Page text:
Florida Democrats have a lot to be hopeful for. The state party is coming into this year’s elections two years after the 2012 cycle turned out to be one of their most successful campaigns in Florida’s political history. The big story was the presidential result, where Barack Obama was powered on by an explosive Latino vote to become the first Democrat since FDR to carry Florida twice.
But the lower-profile results were just as encouraging. All across the board, the GOP lost ground as presidential-level turnout washed away a handful of Republican state lawmakers and congressmen. For longtime political observers in Florida, the question is no longer what Florida Democrats can do to survive. The real question is whether or not they can build on this momentum, or see it evaporate in a midterm election with miserable turnout.
Because Democrats in Florida have a problem. It’s a problem they suffer from at a national level, but it’s more acute in a southern state where their coalition is especially reliant on minority voters. It’s a problem that has led to total Republican dominance at the state level since 1998. It’s a problem that’s cost the party 16 of the last 22 statewide elections, and in 2010 it even allowed a GOP candidate whose company had been fined over a billion dollars for defrauding Medicare to win the governor’s mansion in this senior-heavy state where Medicare is sacred.
The problem for Democrats is that the groups of voters that form the core of their support — young people and minorities especially — are far less likely to vote in midterm elections that lack the excitement of presidential contests.
The turnout gap was acknowledged by President Obama himself at this year’s winter meeting of the Democratic National Committee. “A lot of Democrats don’t vote during midterms,” President Obama said. “We just don’t. Young people, African-Americans, Latinos — we just, often times, don’t vote during midterms.”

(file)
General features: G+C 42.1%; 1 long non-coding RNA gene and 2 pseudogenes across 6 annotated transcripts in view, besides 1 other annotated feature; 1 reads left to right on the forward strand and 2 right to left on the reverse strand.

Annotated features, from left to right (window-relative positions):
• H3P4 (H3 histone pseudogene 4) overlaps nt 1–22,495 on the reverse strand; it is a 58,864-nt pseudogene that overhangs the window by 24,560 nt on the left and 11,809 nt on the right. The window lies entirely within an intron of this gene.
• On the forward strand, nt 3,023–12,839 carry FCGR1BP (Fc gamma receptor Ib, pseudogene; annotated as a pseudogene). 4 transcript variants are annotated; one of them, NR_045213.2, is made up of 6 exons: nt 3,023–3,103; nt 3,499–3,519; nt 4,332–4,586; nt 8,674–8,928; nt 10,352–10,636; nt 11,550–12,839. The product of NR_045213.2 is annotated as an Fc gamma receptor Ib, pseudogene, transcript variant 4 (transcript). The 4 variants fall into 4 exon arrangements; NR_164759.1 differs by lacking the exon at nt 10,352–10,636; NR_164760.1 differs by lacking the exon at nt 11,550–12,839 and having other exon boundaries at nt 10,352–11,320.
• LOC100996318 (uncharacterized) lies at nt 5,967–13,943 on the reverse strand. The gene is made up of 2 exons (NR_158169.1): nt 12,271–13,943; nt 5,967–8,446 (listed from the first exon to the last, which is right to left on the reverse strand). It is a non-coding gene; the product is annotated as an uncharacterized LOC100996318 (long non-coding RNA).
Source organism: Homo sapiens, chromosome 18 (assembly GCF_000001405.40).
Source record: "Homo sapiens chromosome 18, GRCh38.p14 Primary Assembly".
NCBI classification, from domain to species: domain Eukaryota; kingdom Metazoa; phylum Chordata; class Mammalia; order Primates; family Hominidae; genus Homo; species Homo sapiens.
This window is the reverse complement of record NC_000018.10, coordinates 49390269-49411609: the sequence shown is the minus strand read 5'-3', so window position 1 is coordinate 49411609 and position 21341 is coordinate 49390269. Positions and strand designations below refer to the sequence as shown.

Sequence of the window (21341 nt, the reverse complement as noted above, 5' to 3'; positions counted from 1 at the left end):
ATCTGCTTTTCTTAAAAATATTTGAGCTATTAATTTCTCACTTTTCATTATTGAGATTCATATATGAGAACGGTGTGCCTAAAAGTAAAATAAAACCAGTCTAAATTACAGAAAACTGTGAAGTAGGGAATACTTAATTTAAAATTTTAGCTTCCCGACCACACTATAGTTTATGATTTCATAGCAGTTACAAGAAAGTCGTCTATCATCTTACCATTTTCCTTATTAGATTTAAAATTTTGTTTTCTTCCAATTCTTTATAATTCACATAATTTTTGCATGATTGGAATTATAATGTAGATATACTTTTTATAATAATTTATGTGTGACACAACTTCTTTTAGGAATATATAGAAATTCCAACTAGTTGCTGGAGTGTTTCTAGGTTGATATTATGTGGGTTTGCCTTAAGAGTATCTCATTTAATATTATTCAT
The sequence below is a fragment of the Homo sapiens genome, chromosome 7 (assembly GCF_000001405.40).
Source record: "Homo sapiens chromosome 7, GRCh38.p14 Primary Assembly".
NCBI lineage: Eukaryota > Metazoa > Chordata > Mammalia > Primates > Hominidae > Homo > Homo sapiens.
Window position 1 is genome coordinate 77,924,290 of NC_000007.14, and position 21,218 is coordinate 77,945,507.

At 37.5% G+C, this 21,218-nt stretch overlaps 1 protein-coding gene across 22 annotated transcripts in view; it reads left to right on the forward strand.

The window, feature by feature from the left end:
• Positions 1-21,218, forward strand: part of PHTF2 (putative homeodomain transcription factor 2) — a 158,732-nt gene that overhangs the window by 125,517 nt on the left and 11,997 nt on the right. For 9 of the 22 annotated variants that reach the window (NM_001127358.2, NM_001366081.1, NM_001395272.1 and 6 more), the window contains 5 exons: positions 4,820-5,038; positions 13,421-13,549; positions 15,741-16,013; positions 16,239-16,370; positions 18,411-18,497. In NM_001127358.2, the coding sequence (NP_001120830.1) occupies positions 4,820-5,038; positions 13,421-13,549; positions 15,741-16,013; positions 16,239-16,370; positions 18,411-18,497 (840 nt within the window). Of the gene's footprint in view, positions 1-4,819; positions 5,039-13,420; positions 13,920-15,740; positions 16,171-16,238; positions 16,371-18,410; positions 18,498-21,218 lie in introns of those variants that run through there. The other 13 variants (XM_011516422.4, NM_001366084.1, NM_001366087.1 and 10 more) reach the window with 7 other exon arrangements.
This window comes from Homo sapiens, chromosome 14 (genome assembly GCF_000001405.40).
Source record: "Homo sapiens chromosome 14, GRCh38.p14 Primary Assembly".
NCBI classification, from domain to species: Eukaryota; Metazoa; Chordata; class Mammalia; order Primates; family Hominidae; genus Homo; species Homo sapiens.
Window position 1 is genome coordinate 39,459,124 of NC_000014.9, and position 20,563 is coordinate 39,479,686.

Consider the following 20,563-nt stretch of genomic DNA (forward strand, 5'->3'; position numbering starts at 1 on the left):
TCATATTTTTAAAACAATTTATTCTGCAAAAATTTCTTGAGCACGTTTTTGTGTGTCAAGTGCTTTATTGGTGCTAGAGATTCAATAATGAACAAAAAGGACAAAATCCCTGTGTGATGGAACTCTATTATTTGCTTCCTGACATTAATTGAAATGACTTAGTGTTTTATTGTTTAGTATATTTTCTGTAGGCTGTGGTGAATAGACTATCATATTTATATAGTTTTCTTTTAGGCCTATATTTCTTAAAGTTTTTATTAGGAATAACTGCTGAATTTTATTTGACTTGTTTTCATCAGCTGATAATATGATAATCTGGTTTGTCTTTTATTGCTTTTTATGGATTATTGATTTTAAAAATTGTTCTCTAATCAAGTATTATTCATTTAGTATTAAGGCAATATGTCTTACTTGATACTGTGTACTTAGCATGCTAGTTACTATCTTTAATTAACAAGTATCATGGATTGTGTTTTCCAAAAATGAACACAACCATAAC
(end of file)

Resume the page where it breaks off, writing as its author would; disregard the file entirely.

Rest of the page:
The numbers in Florida reflect this phenomenon. In 2012, 76 percent of Black voters turned up at the polls, while in the 2010 midterms just two years before, only 42 percent of eligible Black voters cast ballots. The turnout drop was also severe with young voters and Latinos, costing Democrats precious percentage points in voting totals down the ballot — all in the midst of a gubernatorial race that was decided by just over a percentage point.
Republican turnout during midterms decreases as well. But the drop-off is far less severe for the GOP then it is for the Democratic base, resulting in a midterm electorate that is far older, whiter, and more conservative than the presidential electorate.
In a state that elects its Governor and most of its state lawmakers during midterm elections, this trend has been political gold for Republicans, allowing them to claim not just the governorship, but every other statewide elected position and solid majorities in the state legislature, in a state that twice voted for Barack Obama.
If Governor Rick Scott manages to win in November despite his low approval ratings, he will have this enthusiasm gap to thank for his political survival. And because the GOP is all but assured to retain its control of the state legislature this fall, Scott’s reelection would secure another four years of GOP domination in Florida that’s already stretched out for 16 years.
He’ll just have to get past one ex-Republican first.
Former Governor and recently-converted Democrat Charlie Crist has managed to qualify for the ballot in Florida’s Democratic primary. He will be facing South Florida lawmaker Nan Rich for the right to take up the Democratic mantle for this year’s gubernatorial election. With less than two months before the August primary, he commands a double-digit lead in primary polls and the support of much of the Democratic establishment. He has so far declined to debate Rich, depriving her long-shot bid of free media exposure as he marshals support and campaign dollars to prepare for what will be his sixth statewide election.
If Crist is successful this November, it will cap what is already an incredible political odyssey. Five years ago, the perennially tanned Crist was a Republican governor with approval ratings that would make any politician jealous — and were all the more incredible in one of the most bitterly polarized swing states in the country. A natural in retail politics, he was able to command support from more than 60 percent of Florida’s Republicans and Democrats for years. But his perceived centrism earned him enemies on the right, and the Republican who was so popular he could only be toppled by fellow Republicans became the most high-profile casualty of the Tea Party in 2010.